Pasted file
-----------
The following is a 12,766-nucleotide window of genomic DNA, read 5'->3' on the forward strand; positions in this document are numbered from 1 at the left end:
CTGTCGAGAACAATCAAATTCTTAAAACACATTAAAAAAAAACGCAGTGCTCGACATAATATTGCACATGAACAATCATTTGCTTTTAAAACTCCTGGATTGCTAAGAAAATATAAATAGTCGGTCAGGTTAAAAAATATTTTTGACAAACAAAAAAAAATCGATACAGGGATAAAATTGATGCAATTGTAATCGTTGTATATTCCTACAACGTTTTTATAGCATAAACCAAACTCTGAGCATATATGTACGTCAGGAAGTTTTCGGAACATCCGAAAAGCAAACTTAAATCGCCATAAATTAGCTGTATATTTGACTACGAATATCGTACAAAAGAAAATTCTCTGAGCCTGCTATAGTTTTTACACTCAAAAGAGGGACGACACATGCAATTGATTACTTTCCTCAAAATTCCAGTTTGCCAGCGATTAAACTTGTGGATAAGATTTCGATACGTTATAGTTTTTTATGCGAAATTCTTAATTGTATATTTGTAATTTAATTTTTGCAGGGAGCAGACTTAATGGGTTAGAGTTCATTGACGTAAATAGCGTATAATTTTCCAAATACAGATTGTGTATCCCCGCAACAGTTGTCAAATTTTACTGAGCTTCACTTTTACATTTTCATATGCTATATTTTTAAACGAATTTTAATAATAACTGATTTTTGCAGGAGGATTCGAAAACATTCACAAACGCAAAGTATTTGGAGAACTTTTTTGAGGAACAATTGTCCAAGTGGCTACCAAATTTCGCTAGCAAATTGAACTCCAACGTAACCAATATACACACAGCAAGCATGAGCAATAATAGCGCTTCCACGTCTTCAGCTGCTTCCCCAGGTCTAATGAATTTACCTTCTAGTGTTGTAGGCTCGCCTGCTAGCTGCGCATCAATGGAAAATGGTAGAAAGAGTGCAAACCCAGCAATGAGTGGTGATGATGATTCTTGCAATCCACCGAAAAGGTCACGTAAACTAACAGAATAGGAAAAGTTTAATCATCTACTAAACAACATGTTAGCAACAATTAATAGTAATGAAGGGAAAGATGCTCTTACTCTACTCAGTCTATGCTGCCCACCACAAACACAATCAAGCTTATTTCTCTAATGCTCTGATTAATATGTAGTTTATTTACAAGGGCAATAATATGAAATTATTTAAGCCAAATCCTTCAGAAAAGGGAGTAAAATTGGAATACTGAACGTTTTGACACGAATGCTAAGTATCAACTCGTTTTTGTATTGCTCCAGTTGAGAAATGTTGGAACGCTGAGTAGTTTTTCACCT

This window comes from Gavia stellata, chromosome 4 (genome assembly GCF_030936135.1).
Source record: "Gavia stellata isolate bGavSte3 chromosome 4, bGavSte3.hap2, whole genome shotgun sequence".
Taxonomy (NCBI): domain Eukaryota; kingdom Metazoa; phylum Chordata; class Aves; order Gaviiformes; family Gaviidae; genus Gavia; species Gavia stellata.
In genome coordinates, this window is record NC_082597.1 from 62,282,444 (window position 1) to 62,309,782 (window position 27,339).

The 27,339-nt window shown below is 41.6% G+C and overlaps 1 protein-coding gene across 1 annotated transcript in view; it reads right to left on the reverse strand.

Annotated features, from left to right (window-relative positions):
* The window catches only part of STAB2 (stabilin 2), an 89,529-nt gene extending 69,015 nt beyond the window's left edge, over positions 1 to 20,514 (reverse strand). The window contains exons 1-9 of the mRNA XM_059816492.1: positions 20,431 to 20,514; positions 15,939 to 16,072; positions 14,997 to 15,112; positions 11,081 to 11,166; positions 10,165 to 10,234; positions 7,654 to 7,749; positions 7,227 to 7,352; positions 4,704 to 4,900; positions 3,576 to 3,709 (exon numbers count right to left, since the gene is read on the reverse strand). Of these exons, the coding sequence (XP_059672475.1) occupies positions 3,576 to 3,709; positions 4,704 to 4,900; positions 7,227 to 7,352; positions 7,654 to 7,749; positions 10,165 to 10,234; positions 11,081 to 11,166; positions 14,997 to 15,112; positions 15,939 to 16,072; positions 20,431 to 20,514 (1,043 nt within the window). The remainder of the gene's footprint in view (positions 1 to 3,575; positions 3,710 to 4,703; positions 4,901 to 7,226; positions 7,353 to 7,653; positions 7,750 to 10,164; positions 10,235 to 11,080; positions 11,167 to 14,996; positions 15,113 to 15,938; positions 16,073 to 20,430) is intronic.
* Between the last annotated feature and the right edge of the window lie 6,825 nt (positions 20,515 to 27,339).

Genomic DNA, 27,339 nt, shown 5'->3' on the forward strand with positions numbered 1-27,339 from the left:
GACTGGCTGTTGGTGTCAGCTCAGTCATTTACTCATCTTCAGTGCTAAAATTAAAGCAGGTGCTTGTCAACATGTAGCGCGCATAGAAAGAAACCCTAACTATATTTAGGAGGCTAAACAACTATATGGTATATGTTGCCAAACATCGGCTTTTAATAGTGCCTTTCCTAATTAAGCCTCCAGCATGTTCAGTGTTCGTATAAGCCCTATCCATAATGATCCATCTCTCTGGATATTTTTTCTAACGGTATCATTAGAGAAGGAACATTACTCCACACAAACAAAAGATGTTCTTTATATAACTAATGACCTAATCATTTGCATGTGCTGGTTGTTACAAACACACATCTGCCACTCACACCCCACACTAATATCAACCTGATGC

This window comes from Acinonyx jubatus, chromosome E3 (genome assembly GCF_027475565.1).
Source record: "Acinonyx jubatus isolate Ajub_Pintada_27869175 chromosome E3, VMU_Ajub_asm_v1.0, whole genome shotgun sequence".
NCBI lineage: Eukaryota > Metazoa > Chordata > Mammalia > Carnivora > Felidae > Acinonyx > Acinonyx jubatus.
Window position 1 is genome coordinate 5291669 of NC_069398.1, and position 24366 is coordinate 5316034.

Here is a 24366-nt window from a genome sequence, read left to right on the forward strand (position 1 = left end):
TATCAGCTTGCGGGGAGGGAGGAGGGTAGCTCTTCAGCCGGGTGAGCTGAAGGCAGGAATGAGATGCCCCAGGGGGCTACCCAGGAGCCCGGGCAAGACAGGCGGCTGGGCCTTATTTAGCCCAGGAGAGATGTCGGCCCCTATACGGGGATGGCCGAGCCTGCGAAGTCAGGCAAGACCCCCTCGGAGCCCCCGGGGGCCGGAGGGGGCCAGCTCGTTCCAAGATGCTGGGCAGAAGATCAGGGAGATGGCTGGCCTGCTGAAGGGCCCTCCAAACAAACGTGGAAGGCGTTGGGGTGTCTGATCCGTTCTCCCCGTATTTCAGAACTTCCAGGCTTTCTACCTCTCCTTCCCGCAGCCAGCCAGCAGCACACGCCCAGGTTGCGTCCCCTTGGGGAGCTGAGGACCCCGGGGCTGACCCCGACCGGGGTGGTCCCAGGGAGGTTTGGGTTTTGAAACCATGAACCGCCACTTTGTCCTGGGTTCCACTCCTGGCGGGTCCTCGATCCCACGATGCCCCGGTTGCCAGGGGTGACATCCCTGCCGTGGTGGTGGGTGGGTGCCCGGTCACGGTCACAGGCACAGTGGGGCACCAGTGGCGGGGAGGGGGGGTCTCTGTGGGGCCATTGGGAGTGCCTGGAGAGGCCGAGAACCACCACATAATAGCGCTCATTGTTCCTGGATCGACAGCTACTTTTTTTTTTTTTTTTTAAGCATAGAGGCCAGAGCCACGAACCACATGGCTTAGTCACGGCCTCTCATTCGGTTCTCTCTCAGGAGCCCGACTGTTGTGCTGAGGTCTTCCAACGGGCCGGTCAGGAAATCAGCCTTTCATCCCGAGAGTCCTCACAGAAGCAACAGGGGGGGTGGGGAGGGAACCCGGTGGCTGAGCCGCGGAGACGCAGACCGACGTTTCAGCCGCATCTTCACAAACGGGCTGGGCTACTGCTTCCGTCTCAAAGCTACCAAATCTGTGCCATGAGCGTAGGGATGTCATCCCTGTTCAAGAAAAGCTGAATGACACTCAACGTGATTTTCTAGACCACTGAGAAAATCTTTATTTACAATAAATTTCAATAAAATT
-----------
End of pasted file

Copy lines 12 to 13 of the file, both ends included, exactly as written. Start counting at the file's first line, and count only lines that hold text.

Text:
GACTGGCTGTTGGTGTCAGCTCAGTCATTTACTCATCTTCAGTGCTAAAATTAAAGCAGGTGCTTGTCAACATGTAGCGCGCATAGAAAGAAACCCTAACTATATTTAGGAGGCTAAACAACTATATGGTATATGTTGCCAAACATCGGCTTTTAATAGTGCCTTTCCTAATTAAGCCTCCAGCATGTTCAGTGTTCGTATAAGCCCTATCCATAATGATCCATCTCTCTGGATATTTTTTCTAACGGTATCATTAGAGAAGGAACATTACTCCACACAAACAAAAGATGTTCTTTATATAACTAATGACCTAATCATTTGCATGTGCTGGTTGTTACAAACACACATCTGCCACTCACACCCCACACTAATATCAACCTGATGC

This window comes from Acinonyx jubatus, chromosome E3 (genome assembly GCF_027475565.1).